The spatial distribution of the luminance differences of the pixels 14 can be arbitrary. It is also found that with many technologies, this distribution changes as function of the applied drive to the pixels indicating different response relationships for the pixels 14. For a low drive signal leading to low luminance, the spatial distribution pattern can differ from the pattern at higher driving signal.

The optical system of the eye, in particular of the human eye, comprises three main components: the cornea, the iris and the lens. The cornea is the transparent outer surface of the eye. The pupil limits the amount of light that reaches the retina and it changes the numerical aperture of the optical system of the eye. By applying tension to the lens, the eye is able to focus on both nearby and far away objects. The optical system of the eye is very complex but the process of image formation can be simplified by using a “black-box” approach. The behaviour of the black box can be described by the complex pupil function:
P(x,y)·exp[−i(2π/λ)·W(x,y)].
In this formula i stands for ✓-1 and λ is the wavelength of the light. The pupil function consists of two parts: the amplitude component P(x,y) which defines the shape, size and transmission of the black box; and the wave aberration W(x,y) which defines how the phase of the light has changed after passing through the black box.

Once the nature of the light (that passed through the black box, in this case the eye) is known, the image formation process can be described by the point spread function (PSF). The PSF describes the image of a point source formed by the black box. Most lenses, including the human lens, are not perfect optical systems. As a result when visual stimuli are passed through the cornea and lens the stimuli undergo a certain degree of degradation or distortion. This degradation or distortion can be represented by projecting an exceedingly small dot of light, a point, through a lens. The image of this point will not be the same as the original because the lens will introduce a small amount of blur.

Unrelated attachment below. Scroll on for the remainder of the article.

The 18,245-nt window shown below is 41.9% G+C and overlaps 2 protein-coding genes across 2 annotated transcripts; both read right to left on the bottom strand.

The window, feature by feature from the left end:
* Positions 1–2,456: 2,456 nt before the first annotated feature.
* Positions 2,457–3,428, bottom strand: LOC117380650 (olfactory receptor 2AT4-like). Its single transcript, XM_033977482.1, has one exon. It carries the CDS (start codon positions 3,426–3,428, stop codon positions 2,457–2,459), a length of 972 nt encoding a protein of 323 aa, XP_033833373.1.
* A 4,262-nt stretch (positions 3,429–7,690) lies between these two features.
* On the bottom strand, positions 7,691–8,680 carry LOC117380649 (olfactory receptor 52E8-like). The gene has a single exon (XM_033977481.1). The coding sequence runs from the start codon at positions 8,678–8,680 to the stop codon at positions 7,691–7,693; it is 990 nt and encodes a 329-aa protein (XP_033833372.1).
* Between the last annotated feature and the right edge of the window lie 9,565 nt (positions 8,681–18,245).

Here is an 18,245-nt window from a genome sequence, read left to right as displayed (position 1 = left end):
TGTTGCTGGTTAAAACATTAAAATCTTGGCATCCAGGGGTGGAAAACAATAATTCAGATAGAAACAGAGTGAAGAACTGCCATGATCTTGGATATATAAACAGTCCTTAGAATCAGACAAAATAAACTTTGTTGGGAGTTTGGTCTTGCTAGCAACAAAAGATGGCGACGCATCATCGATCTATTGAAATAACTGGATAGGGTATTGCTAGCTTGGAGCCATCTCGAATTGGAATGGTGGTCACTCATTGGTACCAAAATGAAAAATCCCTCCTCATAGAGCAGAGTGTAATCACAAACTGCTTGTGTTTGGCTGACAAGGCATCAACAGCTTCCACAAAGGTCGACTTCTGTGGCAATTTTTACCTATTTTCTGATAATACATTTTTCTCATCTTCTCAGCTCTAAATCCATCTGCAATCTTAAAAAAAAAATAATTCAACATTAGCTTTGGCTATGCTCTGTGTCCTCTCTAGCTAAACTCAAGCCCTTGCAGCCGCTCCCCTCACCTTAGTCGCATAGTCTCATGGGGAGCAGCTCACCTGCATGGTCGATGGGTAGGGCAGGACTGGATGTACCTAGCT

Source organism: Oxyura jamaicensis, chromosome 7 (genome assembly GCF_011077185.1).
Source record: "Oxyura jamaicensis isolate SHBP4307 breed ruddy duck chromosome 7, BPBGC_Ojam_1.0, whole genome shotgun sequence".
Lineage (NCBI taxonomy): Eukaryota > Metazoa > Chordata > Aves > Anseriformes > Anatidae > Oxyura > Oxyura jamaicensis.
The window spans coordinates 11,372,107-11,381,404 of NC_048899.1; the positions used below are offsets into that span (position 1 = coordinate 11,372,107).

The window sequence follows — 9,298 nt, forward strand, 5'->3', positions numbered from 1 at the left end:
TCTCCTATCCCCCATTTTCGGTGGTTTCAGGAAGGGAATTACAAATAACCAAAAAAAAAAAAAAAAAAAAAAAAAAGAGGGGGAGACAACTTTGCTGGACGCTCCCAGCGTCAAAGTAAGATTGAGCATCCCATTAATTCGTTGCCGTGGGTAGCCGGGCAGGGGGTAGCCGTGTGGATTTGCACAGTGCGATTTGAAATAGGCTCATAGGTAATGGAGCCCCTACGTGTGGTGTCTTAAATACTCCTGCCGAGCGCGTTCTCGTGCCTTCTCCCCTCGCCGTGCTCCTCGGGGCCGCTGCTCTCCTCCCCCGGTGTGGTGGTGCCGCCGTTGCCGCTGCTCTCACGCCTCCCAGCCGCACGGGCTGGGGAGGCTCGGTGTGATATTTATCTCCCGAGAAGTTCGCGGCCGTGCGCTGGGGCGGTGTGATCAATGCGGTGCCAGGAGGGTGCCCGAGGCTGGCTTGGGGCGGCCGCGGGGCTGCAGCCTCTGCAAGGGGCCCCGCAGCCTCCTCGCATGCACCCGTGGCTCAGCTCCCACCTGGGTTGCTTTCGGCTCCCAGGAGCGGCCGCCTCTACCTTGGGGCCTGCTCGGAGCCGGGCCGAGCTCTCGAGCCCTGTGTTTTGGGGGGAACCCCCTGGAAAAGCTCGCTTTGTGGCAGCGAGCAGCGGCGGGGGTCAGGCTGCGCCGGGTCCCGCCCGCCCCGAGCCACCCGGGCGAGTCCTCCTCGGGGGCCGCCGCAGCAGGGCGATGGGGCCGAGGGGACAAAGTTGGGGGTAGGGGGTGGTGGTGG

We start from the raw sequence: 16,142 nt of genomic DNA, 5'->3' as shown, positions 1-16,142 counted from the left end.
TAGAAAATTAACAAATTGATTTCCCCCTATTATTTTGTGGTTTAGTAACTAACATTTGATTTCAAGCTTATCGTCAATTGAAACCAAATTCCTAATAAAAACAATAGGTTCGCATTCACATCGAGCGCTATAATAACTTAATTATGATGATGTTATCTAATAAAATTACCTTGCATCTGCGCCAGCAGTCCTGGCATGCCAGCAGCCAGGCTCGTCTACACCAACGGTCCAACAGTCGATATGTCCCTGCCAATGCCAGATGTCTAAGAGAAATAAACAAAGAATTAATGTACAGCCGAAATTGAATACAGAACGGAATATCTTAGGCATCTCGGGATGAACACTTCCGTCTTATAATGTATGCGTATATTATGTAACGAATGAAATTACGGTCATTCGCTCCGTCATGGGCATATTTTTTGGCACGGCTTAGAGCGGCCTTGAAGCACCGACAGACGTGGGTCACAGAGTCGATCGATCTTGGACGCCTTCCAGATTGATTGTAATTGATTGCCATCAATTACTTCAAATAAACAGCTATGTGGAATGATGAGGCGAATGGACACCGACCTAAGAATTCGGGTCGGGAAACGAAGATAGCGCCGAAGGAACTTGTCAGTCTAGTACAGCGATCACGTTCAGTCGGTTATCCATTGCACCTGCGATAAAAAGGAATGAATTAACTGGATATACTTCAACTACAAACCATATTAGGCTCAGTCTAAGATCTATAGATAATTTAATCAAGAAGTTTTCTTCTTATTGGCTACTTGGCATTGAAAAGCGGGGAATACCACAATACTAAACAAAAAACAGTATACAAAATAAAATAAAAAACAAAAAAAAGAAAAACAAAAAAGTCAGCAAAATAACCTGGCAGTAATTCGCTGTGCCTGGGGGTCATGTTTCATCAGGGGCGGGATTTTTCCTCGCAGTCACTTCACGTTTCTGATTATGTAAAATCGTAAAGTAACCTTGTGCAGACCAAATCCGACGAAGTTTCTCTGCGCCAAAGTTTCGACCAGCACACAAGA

The PSF of the eye can be calculated using the Fraunhofer approximation:
PSF(x′,y′)=K·|FT{P(x,y)·exp[−i(2π/λ)W(x,y)]}|2
where FT stands for the two-dimensional Fourier transform, usually denoted as F(x′,y′)=FT{f(x,y)}, and K is a constant. The | | represents the modulus-operator. In case of the human eye, the PSF describes the image of a point source on the retina. To describe a complete object one can think of an object as a combination or a matrix of (a potentially exceedingly large number or infinite number of) point sources. Each of these point sources is then projected on the retina as described by the same PSF (this approximation is strictly only valid if the object is small and composed of a single wavelength). Mathematically this can be described by means of a convolution:
I(x′,y′)=PSF{circle around (X)}O(x′,y′)
where I(x′,y′) is the resulting image on the retina, PSF the point spread function and O(x′,y′) the object representation at the image-plane. Typically this convolution will be computed in the Fourier domain by multiplying the Fourier transforms of both the PSF and the object and then applying the inverse Fourier transform to the result.

It is common practice in vision applications to describe the wave aberration W(x,y) mathematically by means of a set of polynomials. Often Seidel polynomials are used, but also Taylor polynomials and Zemike polynomials are common choices. Especially Zernike polynomials have interesting properties that make wave aberration analysis much easier. Often unknown wave aberrations are approximated by Zernike polynomials; the coefficients of the polynomials are typically determined by performing a least-square fit.